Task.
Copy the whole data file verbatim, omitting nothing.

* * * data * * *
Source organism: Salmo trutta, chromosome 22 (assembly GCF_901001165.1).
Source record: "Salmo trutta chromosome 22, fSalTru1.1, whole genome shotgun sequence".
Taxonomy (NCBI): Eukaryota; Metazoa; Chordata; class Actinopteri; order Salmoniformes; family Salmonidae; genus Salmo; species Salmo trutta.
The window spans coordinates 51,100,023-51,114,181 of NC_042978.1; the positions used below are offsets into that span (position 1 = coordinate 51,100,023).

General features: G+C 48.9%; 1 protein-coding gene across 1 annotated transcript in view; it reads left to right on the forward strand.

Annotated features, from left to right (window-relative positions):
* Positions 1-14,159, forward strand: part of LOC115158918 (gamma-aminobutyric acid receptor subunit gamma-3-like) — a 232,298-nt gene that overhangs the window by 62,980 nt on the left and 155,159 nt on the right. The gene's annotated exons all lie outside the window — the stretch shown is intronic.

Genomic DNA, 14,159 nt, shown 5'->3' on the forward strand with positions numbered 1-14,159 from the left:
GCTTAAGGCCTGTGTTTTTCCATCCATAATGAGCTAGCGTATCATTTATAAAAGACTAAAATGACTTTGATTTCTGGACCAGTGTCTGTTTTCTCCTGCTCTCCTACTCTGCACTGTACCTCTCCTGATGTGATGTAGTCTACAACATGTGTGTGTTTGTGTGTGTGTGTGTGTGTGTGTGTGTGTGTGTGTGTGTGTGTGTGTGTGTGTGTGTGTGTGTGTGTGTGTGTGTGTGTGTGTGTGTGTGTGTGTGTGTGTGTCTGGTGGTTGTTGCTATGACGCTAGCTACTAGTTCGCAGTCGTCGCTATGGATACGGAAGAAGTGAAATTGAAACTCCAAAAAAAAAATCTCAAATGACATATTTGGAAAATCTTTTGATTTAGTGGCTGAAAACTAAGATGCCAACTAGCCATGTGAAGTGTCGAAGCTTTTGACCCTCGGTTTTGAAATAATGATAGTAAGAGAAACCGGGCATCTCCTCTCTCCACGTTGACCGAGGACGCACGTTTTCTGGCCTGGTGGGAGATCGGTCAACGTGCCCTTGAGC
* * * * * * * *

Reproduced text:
Source organism: Salmo trutta, chromosome 22 (assembly GCF_901001165.1).
Source record: "Salmo trutta chromosome 22, fSalTru1.1, whole genome shotgun sequence".
Taxonomy (NCBI): Eukaryota; Metazoa; Chordata; class Actinopteri; order Salmoniformes; family Salmonidae; genus Salmo; species Salmo trutta.
The window spans coordinates 51,100,023-51,114,181 of NC_042978.1; the positions used below are offsets into that span (position 1 = coordinate 51,100,023).

General features: G+C 48.9%; 1 protein-coding gene across 1 annotated transcript in view; it reads left to right on the forward strand.

Annotated features, from left to right (window-relative positions):
* Positions 1-14,159, forward strand: part of LOC115158918 (gamma-aminobutyric acid receptor subunit gamma-3-like) — a 232,298-nt gene that overhangs the window by 62,980 nt on the left and 155,159 nt on the right. The gene's annotated exons all lie outside the window — the stretch shown is intronic.

Genomic DNA, 14,159 nt, shown 5'->3' on the forward strand with positions numbered 1-14,159 from the left:
GCTTAAGGCCTGTGTTTTTCCATCCATAATGAGCTAGCGTATCATTTATAAAAGACTAAAATGACTTTGATTTCTGGACCAGTGTCTGTTTTCTCCTGCTCTCCTACTCTGCACTGTACCTCTCCTGATGTGATGTAGTCTACAACATGTGTGTGTTTGTGTGTGTGTGTGTGTGTGTGTGTGTGTGTGTGTGTGTGTGTGTGTGTGTGTGTGTGTGTGTGTGTGTGTGTGTGTGTGTGTGTGTGTGTGTGTGTGTGTGTCTGGTGGTTGTTGCTATGACGCTAGCTACTAGTTCGCAGTCGTCGCTATGGATACGGAAGAAGTGAAATTGAAACTCCAAAAAAAAAATCTCAAATGACATATTTGGAAAATCTTTTGATTTAGTGGCTGAAAACTAAGATGCCAACTAGCCATGTGAAGTGTCGAAGCTTTTGACCCTCGGTTTTGAAATAATGATAGTAAGAGAAACCGGGCATCTCCTCTCTCCACGTTGACCGAGGACGCACGTTTTCTGGCCTGGTGGGAGATCGGTCAACGTGCCCTTGAGC